• Create an example employee schedule based on your hours of operation - By creating an example employee schedule based on your hours of operation, you can determine your operational staffing needs and avoid under or over hiring.
  • Set up payroll system - Find a payroll system that works for your store’s needs. To save time for managers, find a solution with employee hours reporting and automatic wage withholding/payroll tax payment.
  • Hire managers and assistant managers - Managers and assistant managers need to be organized, trustworthy and effective leaders. They will be responsible for ensuring that your store’s operations are compliant with federal and state requirements and responsible for the actions of employees under their supervision.
  • Hire part time and full time employees - Your employees are the face of your store and you should make hires who are hard working, honest and motivated to go the extra mile for customers. Hiring a mix of full time and part time employees will help you save on the benefits that may be required for full time employees.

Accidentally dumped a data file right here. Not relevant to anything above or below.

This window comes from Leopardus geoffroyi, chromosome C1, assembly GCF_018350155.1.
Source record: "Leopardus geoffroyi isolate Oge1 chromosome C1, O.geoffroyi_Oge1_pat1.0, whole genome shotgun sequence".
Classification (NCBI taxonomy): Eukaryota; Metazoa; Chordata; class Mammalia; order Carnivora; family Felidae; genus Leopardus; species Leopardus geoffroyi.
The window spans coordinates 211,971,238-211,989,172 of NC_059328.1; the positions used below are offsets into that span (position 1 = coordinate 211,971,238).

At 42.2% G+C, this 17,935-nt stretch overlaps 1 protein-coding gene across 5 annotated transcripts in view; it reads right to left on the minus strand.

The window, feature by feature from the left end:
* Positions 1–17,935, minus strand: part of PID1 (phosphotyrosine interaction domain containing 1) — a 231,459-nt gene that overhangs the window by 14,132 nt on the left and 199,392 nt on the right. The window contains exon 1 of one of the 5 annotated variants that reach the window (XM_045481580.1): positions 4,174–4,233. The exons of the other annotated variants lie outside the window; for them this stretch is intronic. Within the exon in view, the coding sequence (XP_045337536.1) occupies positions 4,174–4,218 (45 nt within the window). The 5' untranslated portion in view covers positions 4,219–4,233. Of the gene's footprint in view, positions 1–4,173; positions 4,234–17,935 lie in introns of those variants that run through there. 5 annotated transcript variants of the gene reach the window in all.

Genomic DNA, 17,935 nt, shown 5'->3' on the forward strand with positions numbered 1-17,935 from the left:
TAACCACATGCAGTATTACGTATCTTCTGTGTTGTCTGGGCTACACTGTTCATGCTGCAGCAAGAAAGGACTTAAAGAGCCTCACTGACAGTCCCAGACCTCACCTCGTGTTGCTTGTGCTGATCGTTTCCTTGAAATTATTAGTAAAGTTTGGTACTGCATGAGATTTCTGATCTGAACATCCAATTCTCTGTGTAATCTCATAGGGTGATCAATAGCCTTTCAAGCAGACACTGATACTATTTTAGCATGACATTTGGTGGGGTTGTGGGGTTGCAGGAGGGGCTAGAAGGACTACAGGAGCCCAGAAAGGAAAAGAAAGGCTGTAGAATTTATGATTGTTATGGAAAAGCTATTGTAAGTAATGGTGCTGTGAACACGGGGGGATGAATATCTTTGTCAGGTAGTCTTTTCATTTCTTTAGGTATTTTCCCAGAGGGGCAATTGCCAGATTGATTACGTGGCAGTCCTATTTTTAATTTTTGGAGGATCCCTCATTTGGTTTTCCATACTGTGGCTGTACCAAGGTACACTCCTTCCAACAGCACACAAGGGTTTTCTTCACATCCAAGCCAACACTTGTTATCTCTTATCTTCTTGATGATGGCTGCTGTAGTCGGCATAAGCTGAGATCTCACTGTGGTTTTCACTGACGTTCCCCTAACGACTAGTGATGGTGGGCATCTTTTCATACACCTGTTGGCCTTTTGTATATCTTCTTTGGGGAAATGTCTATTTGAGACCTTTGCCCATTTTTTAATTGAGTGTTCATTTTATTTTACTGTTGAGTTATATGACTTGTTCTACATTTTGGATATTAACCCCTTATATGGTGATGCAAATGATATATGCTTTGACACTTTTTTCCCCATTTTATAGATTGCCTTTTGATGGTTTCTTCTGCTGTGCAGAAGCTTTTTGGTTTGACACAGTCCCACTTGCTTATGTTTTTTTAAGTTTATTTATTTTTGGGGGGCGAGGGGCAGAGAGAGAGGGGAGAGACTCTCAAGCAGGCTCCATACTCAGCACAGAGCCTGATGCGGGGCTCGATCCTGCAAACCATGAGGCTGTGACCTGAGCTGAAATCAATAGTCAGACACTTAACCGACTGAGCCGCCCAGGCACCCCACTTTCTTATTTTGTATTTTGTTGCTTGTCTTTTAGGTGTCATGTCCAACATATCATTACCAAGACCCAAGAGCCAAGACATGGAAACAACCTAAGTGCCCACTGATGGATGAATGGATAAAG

• Train employees prior to your grand opening - All employees should be fully trained according to your training program before you open. Employees should also know how to use your POS and inventory management system and have a few practice interactions with you or your managers, who pretend to be customers with various requests or demands.
  • Report all employees hired to your state government - Federal law requires all new hires to be reported to your state’s government within a set number of days following their hiring. You can meet these reporting requirements online by searching “report new hire online in (your state)” You are required to report the following information for each new hire:
    • Employee name
    • Employee address
    • Employee Social Security number (SSN)
    • Employee date of hire or rehire (the date a new or rehired employee first performs services for pay)